It’s a specious argument, of course, because you can’t ignore the crime, and in allowing an audience to identify with Alan for much of the play—Dysart is such a repressed and condescending character that it’s virtually impossible to want to identify with him—“Equus” becomes a dramatic piece of sleight-of-hand manipulation. It’s also, ultimately, intellectually dishonest. Who doesn’t, metaphorically speaking, want to throw caution to the wind and run away with the circus, especially if like Dysart one reaches the point in one’s life where maturity, complacency and familiarity have sucked the passion out of certain things in life? Perhaps in 1973, when the play was first performed in England, it was possible to see Alan’s crime—a melodramatic and obvious metaphor if ever there was one—as a stand-in for the unapologetic and subversive actions by certain persecuted or misunderstood minorities (homosexuals, the mentally ill). Today, however, the play could be dangerously read as a condemnation of the psychological treatment of modern-day “passions” problematic to today’s societal norms—pedophilia, bestiality and other types of psychiatric disorders—“obsessions” whose psychiatric suppression is paramount to the end of the “individual.”
Redtwist Theatre’s aggressively intimate space means that the audience can hear and cling to every subversive line in the play. In fact, the performing area is so surprisingly constrictive that many times the performers can do little but stand and deliver their lines, a storefront handicap that works well for a Shaffer play in which language dazzles as brightly as the debatable ideas. As Alan, Andrew Jessop is the dramatic anchor of this production. His boyish good looks, aquiline nose and fair complexion make for a physical tabula rasa against which a complex and deeply layered psychological performance makes all the more of an impression. Jan Ellen Graves, in a supporting role as a Dysart confidante, has a magnificently austere look to her face that adds to the play’s wintry tone. And as a young yet precocious girl who sets her eyes on Alan and sets off a chain of disastrous events, the utterly captivating Holly Bittinger, with her piercing blue eyes, gamine frame and defiantly punkish attitude, reminds me of a young Martha Plimpton. As Dysart, however, Brian Parry disappoints. There’s no denying he speaks the text gorgeously; Parry’s mellifluous vocal instrument has the qualities that dream voiceover careers are made of: ominous and authoritative tones layered with emotional warmth and texture. He sounds fantastic and is the perfect vessel for Shaffer’s dialogue, but there’s something hollow in the characterization, suggesting that Parry hasn’t quite pierced the psychological patina of his character, a performance that delivers vocally (like Shakespeare, Shaffer’s dialogue can be that satisfying purely on an aural level), but lacks verisimilitude.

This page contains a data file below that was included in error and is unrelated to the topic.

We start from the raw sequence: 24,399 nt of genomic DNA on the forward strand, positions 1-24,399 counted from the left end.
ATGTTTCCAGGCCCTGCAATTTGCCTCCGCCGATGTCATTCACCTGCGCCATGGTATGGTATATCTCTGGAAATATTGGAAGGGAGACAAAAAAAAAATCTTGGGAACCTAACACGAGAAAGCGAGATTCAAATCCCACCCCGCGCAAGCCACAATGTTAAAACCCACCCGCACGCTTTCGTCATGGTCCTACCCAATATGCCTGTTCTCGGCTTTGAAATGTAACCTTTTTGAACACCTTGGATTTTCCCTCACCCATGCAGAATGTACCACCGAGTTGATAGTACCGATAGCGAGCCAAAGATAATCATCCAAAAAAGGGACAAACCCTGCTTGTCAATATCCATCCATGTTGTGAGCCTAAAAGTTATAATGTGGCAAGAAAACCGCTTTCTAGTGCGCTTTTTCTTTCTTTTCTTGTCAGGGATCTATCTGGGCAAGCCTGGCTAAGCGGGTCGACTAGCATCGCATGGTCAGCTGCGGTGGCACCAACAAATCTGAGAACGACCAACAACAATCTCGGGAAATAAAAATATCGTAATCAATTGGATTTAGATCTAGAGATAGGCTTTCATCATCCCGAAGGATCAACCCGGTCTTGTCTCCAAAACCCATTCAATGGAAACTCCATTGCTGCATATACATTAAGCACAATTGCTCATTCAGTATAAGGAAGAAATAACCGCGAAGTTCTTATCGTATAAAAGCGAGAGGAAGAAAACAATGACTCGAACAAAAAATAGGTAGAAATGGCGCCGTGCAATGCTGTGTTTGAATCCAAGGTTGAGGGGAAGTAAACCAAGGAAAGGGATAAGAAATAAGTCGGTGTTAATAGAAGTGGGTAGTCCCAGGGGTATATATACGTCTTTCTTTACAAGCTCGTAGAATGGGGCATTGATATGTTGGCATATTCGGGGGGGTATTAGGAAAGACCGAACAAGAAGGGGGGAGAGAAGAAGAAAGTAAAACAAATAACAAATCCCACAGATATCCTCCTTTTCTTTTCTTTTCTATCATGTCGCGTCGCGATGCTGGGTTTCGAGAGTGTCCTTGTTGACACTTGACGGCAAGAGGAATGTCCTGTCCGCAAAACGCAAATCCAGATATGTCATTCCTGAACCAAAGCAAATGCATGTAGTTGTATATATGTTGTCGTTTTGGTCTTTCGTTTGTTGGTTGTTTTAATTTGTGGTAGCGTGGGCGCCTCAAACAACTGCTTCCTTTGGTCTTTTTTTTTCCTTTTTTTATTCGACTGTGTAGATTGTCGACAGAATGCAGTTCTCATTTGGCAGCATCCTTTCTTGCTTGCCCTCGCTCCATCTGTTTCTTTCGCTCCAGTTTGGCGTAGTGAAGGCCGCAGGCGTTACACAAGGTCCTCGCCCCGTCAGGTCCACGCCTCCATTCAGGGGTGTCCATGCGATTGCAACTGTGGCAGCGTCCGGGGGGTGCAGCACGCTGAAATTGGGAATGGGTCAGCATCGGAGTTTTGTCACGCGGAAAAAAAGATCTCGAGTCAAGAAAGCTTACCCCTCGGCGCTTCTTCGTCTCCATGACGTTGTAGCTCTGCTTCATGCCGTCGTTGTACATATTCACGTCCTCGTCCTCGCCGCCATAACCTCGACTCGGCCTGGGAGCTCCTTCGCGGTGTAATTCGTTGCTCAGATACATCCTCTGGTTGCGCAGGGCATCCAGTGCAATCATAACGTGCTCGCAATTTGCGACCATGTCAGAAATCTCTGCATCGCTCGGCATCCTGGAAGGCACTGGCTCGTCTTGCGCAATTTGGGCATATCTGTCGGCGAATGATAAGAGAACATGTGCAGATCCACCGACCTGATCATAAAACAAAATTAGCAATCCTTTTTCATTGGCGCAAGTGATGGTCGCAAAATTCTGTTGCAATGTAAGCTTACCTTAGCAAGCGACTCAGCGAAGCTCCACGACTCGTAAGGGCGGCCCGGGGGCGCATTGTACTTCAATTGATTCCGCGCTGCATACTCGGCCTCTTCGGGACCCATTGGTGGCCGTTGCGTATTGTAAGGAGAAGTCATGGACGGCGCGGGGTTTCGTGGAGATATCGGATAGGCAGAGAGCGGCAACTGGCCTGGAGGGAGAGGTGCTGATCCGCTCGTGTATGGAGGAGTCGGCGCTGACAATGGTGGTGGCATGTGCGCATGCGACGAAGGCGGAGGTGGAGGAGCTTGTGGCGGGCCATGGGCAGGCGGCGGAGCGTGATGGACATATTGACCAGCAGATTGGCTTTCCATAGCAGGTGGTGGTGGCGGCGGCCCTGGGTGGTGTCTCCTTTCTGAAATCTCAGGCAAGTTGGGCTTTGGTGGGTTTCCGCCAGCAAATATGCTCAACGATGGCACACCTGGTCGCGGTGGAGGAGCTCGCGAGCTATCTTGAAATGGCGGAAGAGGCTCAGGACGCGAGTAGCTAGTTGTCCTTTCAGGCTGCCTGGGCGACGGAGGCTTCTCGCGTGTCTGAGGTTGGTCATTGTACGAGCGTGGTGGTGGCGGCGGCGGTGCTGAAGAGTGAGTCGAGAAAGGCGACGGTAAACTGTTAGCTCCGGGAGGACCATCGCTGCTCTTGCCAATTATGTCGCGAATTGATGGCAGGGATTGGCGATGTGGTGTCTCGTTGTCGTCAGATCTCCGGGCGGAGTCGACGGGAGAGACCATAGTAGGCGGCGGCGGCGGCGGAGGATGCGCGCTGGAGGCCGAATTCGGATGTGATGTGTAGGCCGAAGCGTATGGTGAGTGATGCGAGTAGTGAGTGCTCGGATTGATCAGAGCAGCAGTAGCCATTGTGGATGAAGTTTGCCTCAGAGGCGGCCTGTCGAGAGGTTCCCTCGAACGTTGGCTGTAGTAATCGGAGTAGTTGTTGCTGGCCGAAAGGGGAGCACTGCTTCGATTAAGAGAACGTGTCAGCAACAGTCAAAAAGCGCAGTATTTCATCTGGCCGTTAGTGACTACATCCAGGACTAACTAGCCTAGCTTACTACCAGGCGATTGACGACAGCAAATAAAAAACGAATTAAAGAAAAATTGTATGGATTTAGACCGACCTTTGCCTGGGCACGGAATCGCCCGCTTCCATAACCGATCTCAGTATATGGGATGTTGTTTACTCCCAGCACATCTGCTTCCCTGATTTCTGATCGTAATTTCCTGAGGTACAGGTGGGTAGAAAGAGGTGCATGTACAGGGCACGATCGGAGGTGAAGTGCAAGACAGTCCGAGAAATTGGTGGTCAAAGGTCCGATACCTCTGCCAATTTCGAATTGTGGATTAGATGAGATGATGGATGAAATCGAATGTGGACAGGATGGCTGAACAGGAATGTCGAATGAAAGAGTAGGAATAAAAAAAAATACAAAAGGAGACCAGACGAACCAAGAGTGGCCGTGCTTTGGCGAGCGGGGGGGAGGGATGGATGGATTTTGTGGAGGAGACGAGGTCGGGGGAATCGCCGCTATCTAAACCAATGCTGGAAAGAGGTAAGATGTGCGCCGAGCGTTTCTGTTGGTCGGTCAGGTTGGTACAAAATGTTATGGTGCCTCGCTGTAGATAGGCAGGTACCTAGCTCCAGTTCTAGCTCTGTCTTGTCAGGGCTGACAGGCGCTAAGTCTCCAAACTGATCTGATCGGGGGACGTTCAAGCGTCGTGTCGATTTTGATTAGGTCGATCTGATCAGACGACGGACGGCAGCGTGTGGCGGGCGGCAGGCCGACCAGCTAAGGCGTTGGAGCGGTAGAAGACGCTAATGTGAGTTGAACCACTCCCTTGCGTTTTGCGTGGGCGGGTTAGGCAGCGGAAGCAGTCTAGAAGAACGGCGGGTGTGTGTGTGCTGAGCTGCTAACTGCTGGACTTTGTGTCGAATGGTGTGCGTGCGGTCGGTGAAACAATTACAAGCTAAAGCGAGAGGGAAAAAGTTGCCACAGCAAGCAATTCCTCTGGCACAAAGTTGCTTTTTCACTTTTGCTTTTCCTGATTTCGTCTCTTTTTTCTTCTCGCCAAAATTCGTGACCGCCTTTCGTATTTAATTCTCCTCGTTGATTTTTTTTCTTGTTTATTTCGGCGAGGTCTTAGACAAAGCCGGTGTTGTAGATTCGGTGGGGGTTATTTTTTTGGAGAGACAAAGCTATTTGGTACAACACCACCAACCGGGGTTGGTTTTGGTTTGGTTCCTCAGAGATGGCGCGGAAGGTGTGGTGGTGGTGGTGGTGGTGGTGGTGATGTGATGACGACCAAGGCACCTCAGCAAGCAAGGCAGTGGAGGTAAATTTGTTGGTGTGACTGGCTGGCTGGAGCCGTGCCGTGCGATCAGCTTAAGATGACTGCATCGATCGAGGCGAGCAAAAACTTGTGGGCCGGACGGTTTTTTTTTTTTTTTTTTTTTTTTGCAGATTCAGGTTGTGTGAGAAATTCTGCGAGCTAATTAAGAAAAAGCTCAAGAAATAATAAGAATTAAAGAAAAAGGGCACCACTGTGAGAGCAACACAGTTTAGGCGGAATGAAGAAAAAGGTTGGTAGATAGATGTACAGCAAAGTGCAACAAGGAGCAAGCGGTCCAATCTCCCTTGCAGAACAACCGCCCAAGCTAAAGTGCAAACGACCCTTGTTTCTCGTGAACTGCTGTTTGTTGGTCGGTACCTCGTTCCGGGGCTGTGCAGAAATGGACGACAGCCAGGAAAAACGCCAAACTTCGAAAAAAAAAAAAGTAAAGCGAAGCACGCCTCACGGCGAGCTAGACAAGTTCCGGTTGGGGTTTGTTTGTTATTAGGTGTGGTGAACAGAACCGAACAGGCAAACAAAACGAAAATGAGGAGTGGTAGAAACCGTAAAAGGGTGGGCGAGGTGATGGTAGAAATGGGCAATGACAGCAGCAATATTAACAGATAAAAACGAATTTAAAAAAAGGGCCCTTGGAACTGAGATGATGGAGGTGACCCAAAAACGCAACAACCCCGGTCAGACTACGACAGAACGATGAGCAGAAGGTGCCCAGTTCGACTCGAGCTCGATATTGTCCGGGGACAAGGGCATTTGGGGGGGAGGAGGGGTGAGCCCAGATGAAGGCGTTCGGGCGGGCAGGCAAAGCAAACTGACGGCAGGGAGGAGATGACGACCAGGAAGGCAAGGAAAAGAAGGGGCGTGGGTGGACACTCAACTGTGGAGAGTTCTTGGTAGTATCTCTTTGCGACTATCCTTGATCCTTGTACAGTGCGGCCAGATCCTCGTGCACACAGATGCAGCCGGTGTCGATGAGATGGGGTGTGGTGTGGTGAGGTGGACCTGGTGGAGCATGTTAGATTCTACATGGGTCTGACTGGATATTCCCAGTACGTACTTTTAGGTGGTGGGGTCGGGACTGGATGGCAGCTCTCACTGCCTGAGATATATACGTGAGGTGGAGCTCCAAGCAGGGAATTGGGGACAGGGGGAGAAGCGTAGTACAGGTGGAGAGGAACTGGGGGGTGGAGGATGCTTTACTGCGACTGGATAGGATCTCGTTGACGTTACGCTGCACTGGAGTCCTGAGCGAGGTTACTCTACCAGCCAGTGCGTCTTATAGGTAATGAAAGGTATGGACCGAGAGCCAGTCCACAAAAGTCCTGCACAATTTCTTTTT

As a whole, however, Redtwist’s production is a deeply satisfying experience, and reminds one of why this highly debatable and subversive play has lasted for nearly forty years. (Fabrizio O. Almeida)
Redtwist Theatre, 1044 West Bryn Mawr, (773)728-7529. Thu-Sat 8pm/Sun 3pm. $17-$30. Through August 29.